What Appliances Come with Your First Home?

Quick answer? None of them. At least, no appliances are automatically included. When you buy a house, check the listing carefully to see what stays with the house. You can usually—but not always—count on the built-in appliances, like the oven range, stove, and dishwasher, staying put.

Here are a few things to remember about appliances when you’re negotiating the sale of a home.

No appliance is guaranteed until you have it in writing

Never assume you’ll be getting an appliance because if it isn’t in the contract, you could show up and find a gaping hole where the refrigerator should be. Be prepared to buy. Let’s say the fridge is a super special Sub Zero and the owners, who borrowed from their retirement fund to buy it, are taking it with them, even though it probably won’t fit in their new efficiency apartment. Whatever their (silly) reasons, regardless of their bad choices, you need a fridge and freezer and you need them to fit the space. Unless you’re prepared to buy another mammoth fridge, make sure the space will work for your thoroughly nice but realistic appliance. And if there’s no way to make it work, buying a less expensive but still more-than-you-want-to-spend large fridge to fit the space might be cheaper than remodeling the kitchen. And think of all the flavored seltzer and ice cream you could hoard!

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Budget for what you need, and do it before you move in

First-time home buyers can be surprised by all the little expenses the landlord used to cover, from new screens and paint to water bills and appliances. If you don’t plan ahead, you might be in hot water soon. Oh, unless the hot water heater breaks and you can’t afford a new one. Find out which appliances you need to buy and which ones you’ll keep. As for the ones that come with the house, do a little research and see how soon you might need to replace them. You might want to live with your old sofa for a while longer if a new dishwasher is on the horizon.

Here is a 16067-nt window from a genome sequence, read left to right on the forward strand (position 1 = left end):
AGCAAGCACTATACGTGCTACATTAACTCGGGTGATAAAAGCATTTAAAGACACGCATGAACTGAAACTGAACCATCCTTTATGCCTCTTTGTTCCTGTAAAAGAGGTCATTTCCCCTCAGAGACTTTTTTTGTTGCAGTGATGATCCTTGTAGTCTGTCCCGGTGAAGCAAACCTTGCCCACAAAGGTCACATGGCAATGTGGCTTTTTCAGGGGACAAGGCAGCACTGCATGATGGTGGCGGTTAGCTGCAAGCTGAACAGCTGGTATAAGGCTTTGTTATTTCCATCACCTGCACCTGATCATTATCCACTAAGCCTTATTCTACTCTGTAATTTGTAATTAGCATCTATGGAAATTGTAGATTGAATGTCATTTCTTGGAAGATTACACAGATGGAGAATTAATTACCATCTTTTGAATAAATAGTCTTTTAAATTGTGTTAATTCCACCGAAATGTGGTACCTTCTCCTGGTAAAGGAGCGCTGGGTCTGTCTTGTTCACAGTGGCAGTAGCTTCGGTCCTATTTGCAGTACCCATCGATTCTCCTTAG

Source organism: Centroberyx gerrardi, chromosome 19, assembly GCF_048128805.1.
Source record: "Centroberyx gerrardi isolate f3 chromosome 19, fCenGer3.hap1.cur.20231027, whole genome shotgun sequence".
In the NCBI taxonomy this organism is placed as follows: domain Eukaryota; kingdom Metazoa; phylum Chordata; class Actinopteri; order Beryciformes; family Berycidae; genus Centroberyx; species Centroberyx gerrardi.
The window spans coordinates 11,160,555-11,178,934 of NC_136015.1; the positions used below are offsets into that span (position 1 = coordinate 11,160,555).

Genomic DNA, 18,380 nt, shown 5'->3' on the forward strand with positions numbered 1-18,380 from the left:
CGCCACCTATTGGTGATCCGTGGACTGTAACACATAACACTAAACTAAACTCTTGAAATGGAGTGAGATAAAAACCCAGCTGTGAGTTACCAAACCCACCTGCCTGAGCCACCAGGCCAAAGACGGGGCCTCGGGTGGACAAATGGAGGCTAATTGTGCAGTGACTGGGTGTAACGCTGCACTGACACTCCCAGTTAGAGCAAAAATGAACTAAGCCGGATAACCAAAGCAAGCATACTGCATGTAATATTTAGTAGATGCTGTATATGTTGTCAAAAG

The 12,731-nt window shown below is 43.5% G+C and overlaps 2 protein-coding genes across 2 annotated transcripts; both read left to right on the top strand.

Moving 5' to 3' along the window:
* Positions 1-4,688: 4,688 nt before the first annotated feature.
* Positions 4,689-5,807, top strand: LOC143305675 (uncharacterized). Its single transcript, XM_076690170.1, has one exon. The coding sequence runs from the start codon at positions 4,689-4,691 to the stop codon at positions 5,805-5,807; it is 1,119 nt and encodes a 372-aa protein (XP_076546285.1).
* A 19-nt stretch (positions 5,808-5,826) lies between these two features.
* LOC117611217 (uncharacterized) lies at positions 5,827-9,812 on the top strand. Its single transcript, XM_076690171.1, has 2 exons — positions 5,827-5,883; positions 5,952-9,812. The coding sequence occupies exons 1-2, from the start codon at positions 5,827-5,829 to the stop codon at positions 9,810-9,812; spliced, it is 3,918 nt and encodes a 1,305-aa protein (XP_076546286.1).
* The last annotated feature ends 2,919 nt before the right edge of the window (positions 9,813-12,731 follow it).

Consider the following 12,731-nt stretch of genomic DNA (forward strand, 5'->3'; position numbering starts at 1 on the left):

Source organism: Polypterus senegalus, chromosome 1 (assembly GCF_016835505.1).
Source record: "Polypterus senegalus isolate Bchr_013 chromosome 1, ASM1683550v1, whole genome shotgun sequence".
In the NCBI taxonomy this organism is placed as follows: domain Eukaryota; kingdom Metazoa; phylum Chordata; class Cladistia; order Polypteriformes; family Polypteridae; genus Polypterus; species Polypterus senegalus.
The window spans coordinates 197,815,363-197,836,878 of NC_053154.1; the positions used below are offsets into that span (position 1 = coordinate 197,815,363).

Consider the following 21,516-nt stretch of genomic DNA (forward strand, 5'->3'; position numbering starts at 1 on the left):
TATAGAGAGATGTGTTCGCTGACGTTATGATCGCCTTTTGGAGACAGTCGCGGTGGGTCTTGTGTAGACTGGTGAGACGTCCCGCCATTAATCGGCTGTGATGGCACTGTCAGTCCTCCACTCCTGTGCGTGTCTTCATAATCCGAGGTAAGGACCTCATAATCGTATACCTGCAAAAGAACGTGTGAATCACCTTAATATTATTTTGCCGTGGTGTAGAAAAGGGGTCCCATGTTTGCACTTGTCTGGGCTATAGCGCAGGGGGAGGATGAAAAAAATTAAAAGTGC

Consider a home warranty

A home warranty can make the transition from renting to owning so much easier. They’re generally good for one year, and cover repairs and replacements on just about everything, from sump pumps and hot water heaters to attic fans and dishwashers. In some cases, the seller will include a home warranty as part of the sale. If not, you may want to look into buying it for yourself. A home warranty takes a lot of uncertainty out of your first year in a new home.

Never turn down an appliance when you're buying your first home

Let’s say you’re bringing the washer dryer you bought for your apartment and you don’t need the set the sellers are offering. Ever heard of Craig’s List? Sell one of the sets and make a few bucks to put toward your housewarming party. Or give them to a friend in need to create some good will. Or donate them and take the tax deduction. Now that you’re a homeowner, you’ll probably want to be more careful with your cash, and an extra appliance can put some cash in the bank.

Negotiate

So, the seller painted every wall in the house a different color, including puce, periwinkle, and burnt orange. And that’s just the dining room. But they won’t budge on a painting allowance. Maybe they’ll be more inclined to throw in an appliance or two if they know it’ll hurry the sale along. It’s always worth having your agent ask, just in case. If you pay $1,200 more for the house, but it comes with a washer, dryer, refrigerator, and wine fridge, you’re basically rolling the cost of appliances into your mortgage.

If possible, keep as many appliances as you can. Why? Because it'll save you money in the short-term and give you more time to decide what you really like in the long-term. Don't let a dishwasher stand between you and your dream home, but be practical and pay attention when you're negotiating. Unless you like handwashing dishes or keeping wine in your regular fridge.